(5 November 2015)
Infrastructure Investment Improving Health Care
The purpose of a growing province and a strong and diversified economy is to ensure the best possible quality of life for Saskatchewan people. This is why, several years ago, our government proceeded with the first ever review of the Saskatchewan health care system from the perspective of patients.
The Patient First Review has guided our government’s efforts to make the health care system more responsive, efficient and effective. So far we have seen a dramatic reduction in surgical wait times and primary health care innovations that are revitalizing health services in rural communities.
Today there are 500 new doctors and nearly 3,000 new nurses providing exceptional care to the people of Saskatchewan. These professionals need a safe and modern environment to deliver high-quality health services, and our government is committed to supporting projects to ensure the needs of patients are being met. This means that needed and long-awaited facilities are being built.
We’re replacing 13 long-term care facilities in communities across the province. Last week’s grand openings in Biggar and Kerrobert marked the completion of eleven of those projects. A new facility in Kelvington is under construction while another in Meadow Lake is in the planning phase.
Construction continues on the new Saskatchewan Hospital North Battleford, the Saskatchewan Children’s Hospital in Saskatoon, and the grand opening of the new Moose Jaw Hospital will be held later this week. We are committed to a health system that puts patients first and while there remains more to do, there is a solid foundation in place to achieve exceptional patient and family-centred care.
Lower Travel and Communications Spending in 2014-15
The Saskatchewan government carefully managed expenses in 2014-15, including reducing travel and communications spending while continuing to invest in priorities for Saskatchewan people. Ministers’ travel costs were down 31 per cent from the previous year and down 64 per cent from 2006-07. Spending on Ministers’ travel in 2014-15 was the lowest since Ministerial travel began being calculated separately in 1991-92. That year, Ministers’ travel spending was $428,000.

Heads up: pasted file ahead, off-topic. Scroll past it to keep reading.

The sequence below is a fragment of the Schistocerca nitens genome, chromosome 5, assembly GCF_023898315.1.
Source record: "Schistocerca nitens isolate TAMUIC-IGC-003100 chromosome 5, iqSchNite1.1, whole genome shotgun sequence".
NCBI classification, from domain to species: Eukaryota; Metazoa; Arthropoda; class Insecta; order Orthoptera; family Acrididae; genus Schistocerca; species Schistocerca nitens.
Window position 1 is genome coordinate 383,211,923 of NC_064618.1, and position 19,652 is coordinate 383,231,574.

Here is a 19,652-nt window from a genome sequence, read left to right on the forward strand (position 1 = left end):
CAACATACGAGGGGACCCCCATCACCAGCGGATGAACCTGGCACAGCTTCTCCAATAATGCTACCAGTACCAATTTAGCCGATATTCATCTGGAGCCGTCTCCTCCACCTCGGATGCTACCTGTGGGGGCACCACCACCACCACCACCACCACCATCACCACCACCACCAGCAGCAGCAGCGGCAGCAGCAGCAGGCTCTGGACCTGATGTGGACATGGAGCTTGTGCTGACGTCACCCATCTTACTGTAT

Overall, Ministry travel costs were down 3.5 per cent from the previous year, and down 8.0 per cent from 2006-07. Ministry communications costs were down 14 per cent from the previous year and 42 per cent from 2006-07. In total, the government reduced its travel and communications costs by nearly $3.0 million compared to the previous year and by $10 million compared to 2006-07.
The Saskatchewan government finished 2014-15 with a surplus of $62 million, according to the province’s year-end financial results. Total revenue was $14.06 billion, down just $14 million or 0.1 per cent from budget. Total expense was $14 billion, down $5.0 million or 0.03 per cent from budget.
Targeted Funding to Protect Neighbourhoods and Families
The Government of Saskatchewan is taking action to ensure the safety of neighbourhoods and families by providing $4.6 million in Municipal Police Grants to the Regina Police Service (RPS). This funding supports 39 positions and will provide enhanced community and investigative policing initiatives.
Municipal Police Grant funding builds on the partnerships between the government and municipal police forces to address key community safety priorities, including:
- Reducing the victimization and sexual exploitation of children through the Internet Child Exploitation (ICE) unit. ICE members identify victimized children, investigate cases of possession, production, and distribution of child pornography and internet luring, and help prosecute sexual offenders. ICE includes members from RPS, Saskatoon Police Service (SPS), Prince Albert Police Service (PAPS) and the RCMP.
- Combatting organized crime and gang activity through the Combined Forces Special Enforcement Unit (CFSEU). CFSEU’s mandate is to expose, investigate, disrupt, dismantle and prosecute organized crime. It includes members from RPS, SPS, PAPS and the RCMP.
- Holding chronic habitual offenders to account through the Serious and Habitual Offender Comprehensive Action Program (SHOCAP). SHOCAP provides intensive supervision and interagency case planning for designated habitual chronic offenders.
The provincial government annually provides funds for 125 municipal police positions and policing initiatives across the province. This grant fulfills the government’s commitment for 120 new police officers and is part of the ministry’s ongoing commitment to supporting municipal policing services.
24/7 Winter Service Now Available on Highway Hotline
Road conditions can change rapidly and, with winter approaching, Saskatchewan’s Highway Hotline is now reporting conditions 24 hours a day, seven days a week. Updated a minimum three times per day, The Highway Hotline provides up-to-date road information so people can plan their travel.
With more than five million visitors last year, The Highway Hotline is the most used Government of Saskatchewan internet resource. Updates outside of winter provide information on road construction, closures or other changes caused by natural disasters such as flooding events or forest fires.
To access the Highway Hotline visit www.saskatchewan.ca/residents/transportation/highways/highway-hotline. You can also contact the Highway Hotline by calling 1-888-335-7623. Also, visit the Saskatchewan Highway Hotline Facebook page for other important information or follow on twitter @SkGovHwyHotline to receive updates on roads that are closed or not recommended for travel.
If you have a question about this Legislative Report or any other matter, just Contact Glen.
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